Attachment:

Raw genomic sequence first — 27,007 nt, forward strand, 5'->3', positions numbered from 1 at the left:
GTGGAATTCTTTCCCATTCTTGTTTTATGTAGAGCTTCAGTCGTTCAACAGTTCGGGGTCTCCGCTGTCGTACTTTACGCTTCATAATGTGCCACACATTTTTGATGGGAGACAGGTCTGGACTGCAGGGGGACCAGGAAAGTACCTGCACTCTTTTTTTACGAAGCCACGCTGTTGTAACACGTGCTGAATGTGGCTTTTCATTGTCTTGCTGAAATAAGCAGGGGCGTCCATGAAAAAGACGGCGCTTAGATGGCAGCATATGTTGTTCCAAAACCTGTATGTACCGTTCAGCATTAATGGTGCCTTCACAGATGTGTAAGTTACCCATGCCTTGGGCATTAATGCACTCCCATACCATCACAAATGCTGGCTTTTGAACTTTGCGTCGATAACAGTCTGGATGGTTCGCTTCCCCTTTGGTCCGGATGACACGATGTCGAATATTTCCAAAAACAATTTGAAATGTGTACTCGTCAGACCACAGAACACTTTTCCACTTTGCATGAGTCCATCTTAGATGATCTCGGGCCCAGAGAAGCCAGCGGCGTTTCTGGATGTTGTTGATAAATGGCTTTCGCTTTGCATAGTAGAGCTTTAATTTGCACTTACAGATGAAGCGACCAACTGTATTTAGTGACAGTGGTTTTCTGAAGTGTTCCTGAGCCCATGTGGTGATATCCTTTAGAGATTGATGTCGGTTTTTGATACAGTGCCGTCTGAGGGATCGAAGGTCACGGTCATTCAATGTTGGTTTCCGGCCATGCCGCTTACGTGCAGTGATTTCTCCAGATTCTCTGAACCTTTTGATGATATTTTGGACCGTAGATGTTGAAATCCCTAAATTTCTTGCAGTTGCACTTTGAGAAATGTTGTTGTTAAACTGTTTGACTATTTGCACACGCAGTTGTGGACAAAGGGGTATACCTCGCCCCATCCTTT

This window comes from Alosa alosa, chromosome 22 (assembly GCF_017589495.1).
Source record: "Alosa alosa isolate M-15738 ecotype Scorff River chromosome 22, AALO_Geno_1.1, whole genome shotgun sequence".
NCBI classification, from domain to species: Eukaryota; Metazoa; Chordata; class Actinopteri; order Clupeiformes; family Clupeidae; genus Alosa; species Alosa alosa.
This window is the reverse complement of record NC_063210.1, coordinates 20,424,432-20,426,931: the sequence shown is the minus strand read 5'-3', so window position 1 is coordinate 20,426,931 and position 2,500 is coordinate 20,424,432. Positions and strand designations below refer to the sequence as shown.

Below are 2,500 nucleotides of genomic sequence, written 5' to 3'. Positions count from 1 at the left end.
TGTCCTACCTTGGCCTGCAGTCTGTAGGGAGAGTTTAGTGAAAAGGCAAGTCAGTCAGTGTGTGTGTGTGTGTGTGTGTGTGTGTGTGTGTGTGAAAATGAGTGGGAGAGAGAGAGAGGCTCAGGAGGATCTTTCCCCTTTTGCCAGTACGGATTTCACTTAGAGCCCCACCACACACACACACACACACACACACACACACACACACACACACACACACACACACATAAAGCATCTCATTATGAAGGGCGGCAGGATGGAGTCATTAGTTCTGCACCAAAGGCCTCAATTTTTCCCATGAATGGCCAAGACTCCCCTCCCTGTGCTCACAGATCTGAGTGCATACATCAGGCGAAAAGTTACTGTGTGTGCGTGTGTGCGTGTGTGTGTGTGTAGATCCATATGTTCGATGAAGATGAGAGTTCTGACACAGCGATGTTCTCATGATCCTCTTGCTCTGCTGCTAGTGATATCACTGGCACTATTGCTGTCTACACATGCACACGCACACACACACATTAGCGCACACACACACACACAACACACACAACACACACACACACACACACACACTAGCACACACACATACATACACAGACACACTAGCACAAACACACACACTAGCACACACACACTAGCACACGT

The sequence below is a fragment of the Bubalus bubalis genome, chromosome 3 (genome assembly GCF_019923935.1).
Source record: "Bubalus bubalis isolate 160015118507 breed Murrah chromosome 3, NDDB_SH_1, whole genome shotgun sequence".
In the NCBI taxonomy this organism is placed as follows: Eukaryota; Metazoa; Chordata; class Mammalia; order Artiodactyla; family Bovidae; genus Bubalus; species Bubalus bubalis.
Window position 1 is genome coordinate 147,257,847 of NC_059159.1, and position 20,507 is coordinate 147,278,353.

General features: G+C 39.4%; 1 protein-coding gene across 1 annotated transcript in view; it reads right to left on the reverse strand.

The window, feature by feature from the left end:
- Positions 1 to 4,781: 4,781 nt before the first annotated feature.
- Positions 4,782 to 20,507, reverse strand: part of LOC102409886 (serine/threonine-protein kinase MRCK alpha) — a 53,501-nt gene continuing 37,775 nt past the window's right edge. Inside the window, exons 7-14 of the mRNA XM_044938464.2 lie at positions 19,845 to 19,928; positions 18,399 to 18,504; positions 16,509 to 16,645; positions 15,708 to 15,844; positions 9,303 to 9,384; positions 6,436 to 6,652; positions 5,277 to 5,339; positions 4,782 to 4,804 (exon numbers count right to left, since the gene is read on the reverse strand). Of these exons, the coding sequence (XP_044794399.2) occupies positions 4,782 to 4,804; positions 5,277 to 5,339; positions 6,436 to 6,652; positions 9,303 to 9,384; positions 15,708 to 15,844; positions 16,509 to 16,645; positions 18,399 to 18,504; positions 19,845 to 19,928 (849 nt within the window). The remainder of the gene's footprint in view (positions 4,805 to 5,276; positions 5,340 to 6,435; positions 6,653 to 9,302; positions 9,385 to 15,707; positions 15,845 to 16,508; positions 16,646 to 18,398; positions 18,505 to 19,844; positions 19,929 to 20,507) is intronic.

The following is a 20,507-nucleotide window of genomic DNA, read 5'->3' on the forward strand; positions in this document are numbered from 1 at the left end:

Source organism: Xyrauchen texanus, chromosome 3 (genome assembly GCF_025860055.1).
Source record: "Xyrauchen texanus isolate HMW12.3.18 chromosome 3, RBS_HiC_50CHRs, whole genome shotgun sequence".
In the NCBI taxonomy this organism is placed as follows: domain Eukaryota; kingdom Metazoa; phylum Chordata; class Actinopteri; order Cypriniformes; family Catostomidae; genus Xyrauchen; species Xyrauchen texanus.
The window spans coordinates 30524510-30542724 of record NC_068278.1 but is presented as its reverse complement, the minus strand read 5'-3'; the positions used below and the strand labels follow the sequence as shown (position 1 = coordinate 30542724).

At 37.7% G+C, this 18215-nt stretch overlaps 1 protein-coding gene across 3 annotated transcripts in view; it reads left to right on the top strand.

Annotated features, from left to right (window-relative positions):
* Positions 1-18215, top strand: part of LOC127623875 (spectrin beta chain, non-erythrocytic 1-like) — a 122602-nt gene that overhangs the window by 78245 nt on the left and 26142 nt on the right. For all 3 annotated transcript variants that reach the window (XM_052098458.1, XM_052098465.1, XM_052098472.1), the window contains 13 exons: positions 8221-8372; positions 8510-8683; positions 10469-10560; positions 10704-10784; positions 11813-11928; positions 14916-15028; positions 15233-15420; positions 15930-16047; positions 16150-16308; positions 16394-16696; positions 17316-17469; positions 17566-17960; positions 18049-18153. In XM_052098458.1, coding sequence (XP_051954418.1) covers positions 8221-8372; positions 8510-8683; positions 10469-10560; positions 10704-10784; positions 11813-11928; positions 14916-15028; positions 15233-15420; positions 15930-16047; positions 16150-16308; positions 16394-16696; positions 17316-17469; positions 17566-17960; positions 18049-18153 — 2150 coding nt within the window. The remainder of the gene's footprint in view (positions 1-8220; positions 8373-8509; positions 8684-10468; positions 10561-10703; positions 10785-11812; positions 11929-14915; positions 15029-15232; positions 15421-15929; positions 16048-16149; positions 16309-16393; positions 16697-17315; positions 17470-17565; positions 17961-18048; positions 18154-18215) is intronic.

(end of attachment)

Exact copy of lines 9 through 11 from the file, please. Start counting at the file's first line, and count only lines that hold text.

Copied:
The sequence below is a fragment of the Bubalus bubalis genome, chromosome 3 (genome assembly GCF_019923935.1).
Source record: "Bubalus bubalis isolate 160015118507 breed Murrah chromosome 3, NDDB_SH_1, whole genome shotgun sequence".
In the NCBI taxonomy this organism is placed as follows: Eukaryota; Metazoa; Chordata; class Mammalia; order Artiodactyla; family Bovidae; genus Bubalus; species Bubalus bubalis.